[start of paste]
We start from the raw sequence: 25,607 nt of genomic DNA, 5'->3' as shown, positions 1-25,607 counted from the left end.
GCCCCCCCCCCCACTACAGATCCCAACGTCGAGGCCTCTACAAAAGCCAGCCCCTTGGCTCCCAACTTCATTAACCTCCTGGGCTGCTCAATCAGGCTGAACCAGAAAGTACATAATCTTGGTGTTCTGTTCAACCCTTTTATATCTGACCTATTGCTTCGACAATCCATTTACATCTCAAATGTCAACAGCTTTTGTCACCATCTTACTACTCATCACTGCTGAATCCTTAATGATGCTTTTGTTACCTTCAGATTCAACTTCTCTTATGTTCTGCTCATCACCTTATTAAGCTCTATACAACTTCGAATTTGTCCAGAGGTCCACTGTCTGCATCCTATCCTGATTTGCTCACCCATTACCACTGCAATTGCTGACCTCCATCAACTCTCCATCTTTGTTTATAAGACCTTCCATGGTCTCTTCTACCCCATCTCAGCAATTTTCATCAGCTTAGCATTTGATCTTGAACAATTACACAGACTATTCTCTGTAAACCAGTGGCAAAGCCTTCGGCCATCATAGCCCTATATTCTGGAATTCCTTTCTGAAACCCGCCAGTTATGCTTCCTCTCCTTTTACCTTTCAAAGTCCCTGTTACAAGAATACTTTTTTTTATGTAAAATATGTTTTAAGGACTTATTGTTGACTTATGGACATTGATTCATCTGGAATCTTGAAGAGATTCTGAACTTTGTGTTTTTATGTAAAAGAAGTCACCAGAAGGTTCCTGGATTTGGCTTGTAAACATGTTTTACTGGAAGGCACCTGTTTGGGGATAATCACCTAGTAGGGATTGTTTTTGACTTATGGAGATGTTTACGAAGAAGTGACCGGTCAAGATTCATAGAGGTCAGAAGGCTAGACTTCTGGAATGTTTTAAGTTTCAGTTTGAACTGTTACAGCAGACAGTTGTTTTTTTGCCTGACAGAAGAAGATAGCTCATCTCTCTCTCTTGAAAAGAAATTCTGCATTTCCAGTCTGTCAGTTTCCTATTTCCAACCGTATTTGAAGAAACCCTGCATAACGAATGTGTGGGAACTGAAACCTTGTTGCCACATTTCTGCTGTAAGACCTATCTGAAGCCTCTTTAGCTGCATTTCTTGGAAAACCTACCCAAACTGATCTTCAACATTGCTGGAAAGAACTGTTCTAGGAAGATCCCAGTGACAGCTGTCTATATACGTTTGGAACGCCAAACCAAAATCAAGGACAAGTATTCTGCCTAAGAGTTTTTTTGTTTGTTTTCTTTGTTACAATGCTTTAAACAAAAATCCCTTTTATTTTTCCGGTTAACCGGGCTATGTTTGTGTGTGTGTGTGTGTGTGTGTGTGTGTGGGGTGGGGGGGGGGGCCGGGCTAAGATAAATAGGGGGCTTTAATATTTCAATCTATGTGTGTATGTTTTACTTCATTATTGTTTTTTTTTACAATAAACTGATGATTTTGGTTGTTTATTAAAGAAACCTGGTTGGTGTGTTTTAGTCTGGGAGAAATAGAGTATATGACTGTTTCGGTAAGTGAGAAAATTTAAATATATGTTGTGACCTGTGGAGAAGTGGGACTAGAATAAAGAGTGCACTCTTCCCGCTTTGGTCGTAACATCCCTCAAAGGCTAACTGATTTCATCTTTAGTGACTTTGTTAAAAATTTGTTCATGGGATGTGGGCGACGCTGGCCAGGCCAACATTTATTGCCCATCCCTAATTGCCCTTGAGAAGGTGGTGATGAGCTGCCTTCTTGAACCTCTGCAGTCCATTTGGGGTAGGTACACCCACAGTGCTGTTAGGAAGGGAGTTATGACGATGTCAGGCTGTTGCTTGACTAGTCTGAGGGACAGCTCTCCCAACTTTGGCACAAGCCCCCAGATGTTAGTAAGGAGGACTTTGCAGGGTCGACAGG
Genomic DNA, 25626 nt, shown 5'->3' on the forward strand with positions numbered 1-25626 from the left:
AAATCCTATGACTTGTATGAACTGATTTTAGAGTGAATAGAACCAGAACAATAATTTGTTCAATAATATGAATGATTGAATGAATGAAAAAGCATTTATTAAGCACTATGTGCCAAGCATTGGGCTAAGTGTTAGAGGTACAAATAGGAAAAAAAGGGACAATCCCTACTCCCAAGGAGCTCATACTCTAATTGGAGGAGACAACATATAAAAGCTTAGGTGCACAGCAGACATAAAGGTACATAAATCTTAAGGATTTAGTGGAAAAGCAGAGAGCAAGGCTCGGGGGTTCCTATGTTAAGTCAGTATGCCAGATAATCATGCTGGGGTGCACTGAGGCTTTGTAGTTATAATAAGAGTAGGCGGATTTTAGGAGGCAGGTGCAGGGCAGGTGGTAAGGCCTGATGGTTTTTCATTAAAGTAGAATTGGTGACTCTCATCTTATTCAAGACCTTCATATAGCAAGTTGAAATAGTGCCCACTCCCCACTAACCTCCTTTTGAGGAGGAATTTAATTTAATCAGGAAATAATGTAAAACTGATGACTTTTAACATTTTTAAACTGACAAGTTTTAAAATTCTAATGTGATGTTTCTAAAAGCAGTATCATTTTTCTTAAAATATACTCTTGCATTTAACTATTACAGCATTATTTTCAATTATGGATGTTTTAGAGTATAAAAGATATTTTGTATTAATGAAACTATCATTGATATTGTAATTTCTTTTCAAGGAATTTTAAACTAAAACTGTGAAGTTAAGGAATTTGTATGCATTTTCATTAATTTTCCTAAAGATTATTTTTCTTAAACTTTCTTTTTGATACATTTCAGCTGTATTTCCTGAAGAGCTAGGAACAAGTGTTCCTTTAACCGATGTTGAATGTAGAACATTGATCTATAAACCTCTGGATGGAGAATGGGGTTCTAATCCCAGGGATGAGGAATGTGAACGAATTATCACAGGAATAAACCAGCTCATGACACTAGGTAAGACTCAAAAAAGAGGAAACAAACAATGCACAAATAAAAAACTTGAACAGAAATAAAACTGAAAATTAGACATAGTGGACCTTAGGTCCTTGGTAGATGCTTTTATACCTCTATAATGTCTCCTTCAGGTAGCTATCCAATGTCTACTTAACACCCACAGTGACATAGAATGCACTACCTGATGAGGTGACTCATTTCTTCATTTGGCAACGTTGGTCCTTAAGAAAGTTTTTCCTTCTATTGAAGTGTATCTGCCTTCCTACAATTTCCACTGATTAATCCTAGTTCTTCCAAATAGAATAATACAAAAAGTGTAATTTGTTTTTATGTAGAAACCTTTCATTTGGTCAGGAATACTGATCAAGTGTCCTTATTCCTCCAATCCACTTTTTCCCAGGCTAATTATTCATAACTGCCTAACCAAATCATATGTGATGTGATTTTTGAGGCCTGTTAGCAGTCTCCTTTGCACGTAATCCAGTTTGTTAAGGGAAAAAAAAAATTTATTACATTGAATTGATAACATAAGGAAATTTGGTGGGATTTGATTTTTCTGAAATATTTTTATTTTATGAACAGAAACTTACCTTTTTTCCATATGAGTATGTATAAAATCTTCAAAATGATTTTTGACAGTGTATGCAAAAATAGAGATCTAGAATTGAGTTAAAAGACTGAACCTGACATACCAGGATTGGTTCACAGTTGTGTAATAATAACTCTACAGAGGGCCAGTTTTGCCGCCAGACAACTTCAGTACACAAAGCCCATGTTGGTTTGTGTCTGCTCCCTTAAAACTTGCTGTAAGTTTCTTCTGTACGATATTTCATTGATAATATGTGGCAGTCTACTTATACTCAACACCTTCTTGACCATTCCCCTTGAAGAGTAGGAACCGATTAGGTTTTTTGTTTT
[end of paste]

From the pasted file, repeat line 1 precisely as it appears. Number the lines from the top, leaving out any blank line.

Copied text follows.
We start from the raw sequence: 25,607 nt of genomic DNA, 5'->3' as shown, positions 1-25,607 counted from the left end.